In determining which penalty is to be imposed, you shall consider all of the evidence which has been received during any part of the trial of this case, except that you may hear after being instructed.

You shall consider, take into account, and be guided by the following factors, if applicable. A, the circumstance of the crime of which the defendant was convicted in the present proceedings and the existence of any special circumstances found to be true. B, the presence or absence of criminal activity by the defendant other than the crimes for which the defendant has been tried in the present proceedings which involve the use or attempted use of force or violence or the expressed or implied threat to use force or violence. C, the presence or absence of any prior felony conviction, other than the crimes for which the defendant has been tried in the present proceedings. D, whether or not the offense was committed while a defendant was under the influence of extreme mental or emotional disturbance. E, whether or not the victim was a participant in a defendant's homicidal conduct or consented to the homicidal act.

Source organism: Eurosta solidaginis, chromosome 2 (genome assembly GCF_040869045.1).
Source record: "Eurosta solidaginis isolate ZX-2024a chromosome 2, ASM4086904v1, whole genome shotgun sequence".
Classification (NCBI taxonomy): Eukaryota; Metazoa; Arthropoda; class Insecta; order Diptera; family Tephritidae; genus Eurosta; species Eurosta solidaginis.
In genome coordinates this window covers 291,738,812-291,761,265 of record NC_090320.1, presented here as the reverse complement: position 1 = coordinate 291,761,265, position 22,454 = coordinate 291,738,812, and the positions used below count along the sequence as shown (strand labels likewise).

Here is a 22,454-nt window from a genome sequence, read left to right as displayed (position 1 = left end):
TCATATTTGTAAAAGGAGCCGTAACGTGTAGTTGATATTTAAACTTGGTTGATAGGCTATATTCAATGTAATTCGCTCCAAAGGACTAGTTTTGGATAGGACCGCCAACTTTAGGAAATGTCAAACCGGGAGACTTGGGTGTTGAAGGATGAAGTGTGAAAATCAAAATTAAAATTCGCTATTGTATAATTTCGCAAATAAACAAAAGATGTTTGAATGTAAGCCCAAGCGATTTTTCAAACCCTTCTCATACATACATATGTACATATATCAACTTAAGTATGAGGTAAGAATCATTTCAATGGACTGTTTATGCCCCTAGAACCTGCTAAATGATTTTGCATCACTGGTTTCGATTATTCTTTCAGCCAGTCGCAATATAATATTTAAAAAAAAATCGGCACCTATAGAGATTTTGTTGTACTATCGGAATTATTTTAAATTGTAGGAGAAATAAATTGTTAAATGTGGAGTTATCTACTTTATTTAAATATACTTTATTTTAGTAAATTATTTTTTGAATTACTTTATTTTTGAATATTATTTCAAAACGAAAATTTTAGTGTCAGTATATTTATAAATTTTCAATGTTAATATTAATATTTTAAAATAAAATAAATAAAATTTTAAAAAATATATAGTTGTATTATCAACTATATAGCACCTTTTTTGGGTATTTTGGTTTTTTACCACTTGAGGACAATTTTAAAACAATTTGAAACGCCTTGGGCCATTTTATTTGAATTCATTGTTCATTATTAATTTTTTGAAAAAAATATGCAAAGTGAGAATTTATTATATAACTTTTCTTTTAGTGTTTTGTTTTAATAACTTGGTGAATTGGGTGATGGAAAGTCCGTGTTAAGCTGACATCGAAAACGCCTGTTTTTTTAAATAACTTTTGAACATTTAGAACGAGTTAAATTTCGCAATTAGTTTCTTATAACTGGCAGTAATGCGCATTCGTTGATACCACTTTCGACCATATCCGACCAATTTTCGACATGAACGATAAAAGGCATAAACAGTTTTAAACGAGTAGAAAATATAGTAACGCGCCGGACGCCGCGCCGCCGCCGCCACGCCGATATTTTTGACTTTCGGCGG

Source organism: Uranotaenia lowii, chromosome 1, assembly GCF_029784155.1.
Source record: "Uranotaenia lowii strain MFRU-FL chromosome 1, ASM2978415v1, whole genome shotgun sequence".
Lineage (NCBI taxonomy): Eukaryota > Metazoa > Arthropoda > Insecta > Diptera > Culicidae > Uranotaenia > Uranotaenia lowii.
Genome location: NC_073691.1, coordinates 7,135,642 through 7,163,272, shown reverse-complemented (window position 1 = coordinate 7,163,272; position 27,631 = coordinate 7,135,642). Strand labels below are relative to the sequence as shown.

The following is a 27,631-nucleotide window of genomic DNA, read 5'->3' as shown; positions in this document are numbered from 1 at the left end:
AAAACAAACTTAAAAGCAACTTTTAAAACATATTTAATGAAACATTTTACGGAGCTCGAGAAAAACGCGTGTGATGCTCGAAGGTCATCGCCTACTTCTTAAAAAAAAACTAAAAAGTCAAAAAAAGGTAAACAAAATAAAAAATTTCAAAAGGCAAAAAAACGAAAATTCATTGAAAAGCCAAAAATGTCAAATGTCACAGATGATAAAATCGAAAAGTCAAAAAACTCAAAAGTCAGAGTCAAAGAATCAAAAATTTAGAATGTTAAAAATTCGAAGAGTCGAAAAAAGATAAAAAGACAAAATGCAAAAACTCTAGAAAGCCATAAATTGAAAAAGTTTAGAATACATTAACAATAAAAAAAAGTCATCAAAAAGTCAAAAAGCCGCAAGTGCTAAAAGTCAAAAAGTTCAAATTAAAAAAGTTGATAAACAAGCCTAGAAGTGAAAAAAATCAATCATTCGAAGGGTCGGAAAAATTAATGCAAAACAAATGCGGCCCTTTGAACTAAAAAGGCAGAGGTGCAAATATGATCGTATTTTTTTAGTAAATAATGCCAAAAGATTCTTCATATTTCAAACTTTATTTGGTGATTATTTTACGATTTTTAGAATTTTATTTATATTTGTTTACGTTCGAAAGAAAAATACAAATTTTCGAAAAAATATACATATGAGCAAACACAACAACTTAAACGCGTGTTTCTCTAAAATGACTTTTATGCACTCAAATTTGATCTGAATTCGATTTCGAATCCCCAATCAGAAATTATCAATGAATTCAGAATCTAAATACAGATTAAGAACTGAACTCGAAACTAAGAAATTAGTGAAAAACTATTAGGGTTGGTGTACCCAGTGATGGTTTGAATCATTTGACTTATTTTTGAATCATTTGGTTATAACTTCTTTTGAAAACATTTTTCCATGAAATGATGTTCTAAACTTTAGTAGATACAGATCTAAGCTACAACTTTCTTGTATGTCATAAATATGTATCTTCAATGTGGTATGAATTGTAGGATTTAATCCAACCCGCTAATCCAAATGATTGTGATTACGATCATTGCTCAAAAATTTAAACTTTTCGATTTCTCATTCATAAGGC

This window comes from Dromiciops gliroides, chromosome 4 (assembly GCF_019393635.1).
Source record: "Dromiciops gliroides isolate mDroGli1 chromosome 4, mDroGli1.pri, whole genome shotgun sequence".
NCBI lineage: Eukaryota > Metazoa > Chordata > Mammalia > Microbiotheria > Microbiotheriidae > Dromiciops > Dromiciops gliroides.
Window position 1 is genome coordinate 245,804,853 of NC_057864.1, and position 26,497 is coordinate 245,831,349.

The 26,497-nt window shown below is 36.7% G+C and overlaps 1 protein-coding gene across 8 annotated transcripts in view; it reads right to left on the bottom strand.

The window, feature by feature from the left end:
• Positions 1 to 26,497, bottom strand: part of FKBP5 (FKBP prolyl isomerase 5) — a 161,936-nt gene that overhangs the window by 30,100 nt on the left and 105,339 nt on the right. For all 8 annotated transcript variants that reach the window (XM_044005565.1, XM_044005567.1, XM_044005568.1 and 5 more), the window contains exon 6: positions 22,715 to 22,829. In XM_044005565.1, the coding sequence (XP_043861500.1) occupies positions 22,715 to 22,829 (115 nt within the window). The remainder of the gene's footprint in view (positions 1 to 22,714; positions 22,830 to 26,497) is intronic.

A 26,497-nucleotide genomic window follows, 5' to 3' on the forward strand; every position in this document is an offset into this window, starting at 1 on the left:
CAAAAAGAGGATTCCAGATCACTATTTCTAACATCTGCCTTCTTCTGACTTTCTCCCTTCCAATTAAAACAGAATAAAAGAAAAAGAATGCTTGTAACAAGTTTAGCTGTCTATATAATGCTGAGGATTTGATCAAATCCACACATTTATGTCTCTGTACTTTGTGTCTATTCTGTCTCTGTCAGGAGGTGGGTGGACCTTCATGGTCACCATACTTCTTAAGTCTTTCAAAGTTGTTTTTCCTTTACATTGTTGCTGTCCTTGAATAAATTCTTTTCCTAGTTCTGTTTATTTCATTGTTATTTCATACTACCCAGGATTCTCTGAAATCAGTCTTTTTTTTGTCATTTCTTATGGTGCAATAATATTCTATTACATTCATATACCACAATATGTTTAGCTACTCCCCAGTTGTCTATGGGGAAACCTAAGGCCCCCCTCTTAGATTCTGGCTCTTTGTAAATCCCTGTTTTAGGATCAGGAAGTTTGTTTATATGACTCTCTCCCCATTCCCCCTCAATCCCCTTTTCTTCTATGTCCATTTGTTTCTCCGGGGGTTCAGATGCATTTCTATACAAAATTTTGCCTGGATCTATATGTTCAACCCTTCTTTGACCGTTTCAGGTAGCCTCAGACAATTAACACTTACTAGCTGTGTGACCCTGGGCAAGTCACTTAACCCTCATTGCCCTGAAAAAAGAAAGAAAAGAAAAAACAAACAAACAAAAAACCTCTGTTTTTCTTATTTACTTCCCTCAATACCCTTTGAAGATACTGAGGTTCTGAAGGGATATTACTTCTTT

F, whether or not the offense was committed under circumstances which the defendant reasonably believed to be a moral justification or extenuation of his conduct. G, whether or not the defendant acted under extreme duress or under the substantial domination of another person. H, whether or not, at the time of the offense, the capacity of the defendant to appreciate the criminality of his conduct or to conform his conduct to the requirements of law was impaired as a result of mental disease or defect or the effects of intoxication.

I, the age of the defendant at the time of the crime. J, whether or not the defendant was an accomplice to the defense and his participation in the commission of the offense was relatively minor. And then factor K, any other circumstance which extenuates the gravity of the crime, even though it is not a legal excuse for the crime, and any sympathetic or other aspect of the defendant's character or record that the defendant offers as a basis for a sentence less than death, whether or not related to the offense for which he is on trial.